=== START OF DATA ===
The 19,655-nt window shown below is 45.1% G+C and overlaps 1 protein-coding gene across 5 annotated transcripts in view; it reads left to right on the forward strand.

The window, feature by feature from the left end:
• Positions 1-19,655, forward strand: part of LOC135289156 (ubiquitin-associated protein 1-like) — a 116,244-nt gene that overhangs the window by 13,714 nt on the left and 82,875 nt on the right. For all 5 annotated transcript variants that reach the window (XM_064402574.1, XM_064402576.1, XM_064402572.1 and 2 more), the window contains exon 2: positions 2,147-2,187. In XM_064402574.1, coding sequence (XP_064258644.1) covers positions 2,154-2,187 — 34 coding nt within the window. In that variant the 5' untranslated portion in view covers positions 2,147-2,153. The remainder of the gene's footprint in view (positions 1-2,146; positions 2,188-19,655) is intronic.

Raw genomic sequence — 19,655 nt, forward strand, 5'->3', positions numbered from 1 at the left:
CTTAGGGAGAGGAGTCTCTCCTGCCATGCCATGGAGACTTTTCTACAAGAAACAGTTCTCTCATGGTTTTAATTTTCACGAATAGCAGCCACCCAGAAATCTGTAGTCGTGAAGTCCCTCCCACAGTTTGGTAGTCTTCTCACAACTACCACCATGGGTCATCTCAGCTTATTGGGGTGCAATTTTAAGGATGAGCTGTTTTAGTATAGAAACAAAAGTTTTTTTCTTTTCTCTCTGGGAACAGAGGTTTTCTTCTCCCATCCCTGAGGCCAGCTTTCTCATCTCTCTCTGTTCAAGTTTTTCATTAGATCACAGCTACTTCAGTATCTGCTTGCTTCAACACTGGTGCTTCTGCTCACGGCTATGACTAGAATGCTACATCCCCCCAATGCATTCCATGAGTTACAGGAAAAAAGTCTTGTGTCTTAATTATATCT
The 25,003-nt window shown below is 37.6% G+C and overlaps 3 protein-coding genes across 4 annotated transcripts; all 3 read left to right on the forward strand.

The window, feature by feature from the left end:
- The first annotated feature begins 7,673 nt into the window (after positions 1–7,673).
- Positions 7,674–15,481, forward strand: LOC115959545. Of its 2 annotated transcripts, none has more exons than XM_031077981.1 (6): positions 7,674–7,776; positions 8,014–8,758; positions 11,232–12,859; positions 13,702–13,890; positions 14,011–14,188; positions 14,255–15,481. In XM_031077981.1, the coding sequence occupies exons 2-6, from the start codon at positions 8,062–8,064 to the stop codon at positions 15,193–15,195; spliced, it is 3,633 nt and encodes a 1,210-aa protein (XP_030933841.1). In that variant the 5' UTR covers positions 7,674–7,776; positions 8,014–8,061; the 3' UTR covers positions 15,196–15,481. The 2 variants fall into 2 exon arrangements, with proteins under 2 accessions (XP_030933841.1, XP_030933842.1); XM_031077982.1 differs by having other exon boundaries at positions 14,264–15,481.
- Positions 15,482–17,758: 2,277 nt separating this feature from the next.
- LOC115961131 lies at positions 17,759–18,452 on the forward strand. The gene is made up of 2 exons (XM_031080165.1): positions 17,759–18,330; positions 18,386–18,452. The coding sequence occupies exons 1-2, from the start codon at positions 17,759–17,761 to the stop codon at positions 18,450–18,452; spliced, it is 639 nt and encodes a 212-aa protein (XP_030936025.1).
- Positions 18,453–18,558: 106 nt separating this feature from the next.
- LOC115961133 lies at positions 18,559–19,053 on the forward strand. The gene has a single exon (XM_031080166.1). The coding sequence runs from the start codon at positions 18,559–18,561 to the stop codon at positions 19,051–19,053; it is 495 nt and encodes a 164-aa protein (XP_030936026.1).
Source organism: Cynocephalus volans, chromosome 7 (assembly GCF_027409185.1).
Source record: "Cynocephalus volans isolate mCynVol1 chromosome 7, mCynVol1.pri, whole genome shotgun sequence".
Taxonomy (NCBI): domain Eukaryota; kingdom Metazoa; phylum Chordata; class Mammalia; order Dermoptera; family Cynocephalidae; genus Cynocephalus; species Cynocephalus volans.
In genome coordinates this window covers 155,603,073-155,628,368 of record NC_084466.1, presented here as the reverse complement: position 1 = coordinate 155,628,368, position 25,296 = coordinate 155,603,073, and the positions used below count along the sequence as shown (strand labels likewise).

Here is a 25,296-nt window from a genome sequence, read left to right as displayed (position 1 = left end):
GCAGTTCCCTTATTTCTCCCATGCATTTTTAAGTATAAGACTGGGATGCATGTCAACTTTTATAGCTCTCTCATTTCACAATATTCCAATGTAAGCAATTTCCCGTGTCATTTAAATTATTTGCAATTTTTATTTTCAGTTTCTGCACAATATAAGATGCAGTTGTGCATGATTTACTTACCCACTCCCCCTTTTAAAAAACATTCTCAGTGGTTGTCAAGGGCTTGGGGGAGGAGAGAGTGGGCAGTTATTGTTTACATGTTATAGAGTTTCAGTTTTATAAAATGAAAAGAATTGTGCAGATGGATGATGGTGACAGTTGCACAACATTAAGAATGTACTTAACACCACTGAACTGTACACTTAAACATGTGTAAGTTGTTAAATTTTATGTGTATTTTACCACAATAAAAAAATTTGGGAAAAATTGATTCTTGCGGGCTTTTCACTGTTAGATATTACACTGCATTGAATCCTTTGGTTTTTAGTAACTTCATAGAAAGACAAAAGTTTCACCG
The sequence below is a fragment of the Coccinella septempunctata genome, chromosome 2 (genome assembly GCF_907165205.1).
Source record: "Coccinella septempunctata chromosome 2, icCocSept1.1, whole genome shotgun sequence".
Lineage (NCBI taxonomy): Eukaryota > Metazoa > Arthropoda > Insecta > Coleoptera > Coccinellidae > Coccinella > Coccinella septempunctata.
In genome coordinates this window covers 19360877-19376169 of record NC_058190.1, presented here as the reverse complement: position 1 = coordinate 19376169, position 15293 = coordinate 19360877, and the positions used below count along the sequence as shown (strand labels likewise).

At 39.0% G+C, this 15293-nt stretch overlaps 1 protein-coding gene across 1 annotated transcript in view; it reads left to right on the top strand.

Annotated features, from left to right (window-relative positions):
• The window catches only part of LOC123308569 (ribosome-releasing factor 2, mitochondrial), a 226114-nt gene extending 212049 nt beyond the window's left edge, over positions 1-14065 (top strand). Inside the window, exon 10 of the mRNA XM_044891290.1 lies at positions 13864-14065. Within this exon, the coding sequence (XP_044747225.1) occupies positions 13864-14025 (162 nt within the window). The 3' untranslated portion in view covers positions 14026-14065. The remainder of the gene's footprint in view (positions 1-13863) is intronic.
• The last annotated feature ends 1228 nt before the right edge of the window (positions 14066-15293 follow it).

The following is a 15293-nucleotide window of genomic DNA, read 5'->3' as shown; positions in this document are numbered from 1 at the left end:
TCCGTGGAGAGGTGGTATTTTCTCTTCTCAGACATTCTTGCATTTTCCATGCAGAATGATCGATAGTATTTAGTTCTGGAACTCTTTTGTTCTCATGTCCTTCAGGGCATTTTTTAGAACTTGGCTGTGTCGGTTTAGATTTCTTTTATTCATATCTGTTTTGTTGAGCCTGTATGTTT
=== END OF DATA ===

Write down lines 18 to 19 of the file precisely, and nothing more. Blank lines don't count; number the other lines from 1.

Here is a 25,296-nt window from a genome sequence, read left to right as displayed (position 1 = left end):
GCAGTTCCCTTATTTCTCCCATGCATTTTTAAGTATAAGACTGGGATGCATGTCAACTTTTATAGCTCTCTCATTTCACAATATTCCAATGTAAGCAATTTCCCGTGTCATTTAAATTATTTGCAATTTTTATTTTCAGTTTCTGCACAATATAAGATGCAGTTGTGCATGATTTACTTACCCACTCCCCCTTTTAAAAAACATTCTCAGTGGTTGTCAAGGGCTTGGGGGAGGAGAGAGTGGGCAGTTATTGTTTACATGTTATAGAGTTTCAGTTTTATAAAATGAAAAGAATTGTGCAGATGGATGATGGTGACAGTTGCACAACATTAAGAATGTACTTAACACCACTGAACTGTACACTTAAACATGTGTAAGTTGTTAAATTTTATGTGTATTTTACCACAATAAAAAAATTTGGGAAAAATTGATTCTTGCGGGCTTTTCACTGTTAGATATTACACTGCATTGAATCCTTTGGTTTTTAGTAACTTCATAGAAAGACAAAAGTTTCACCG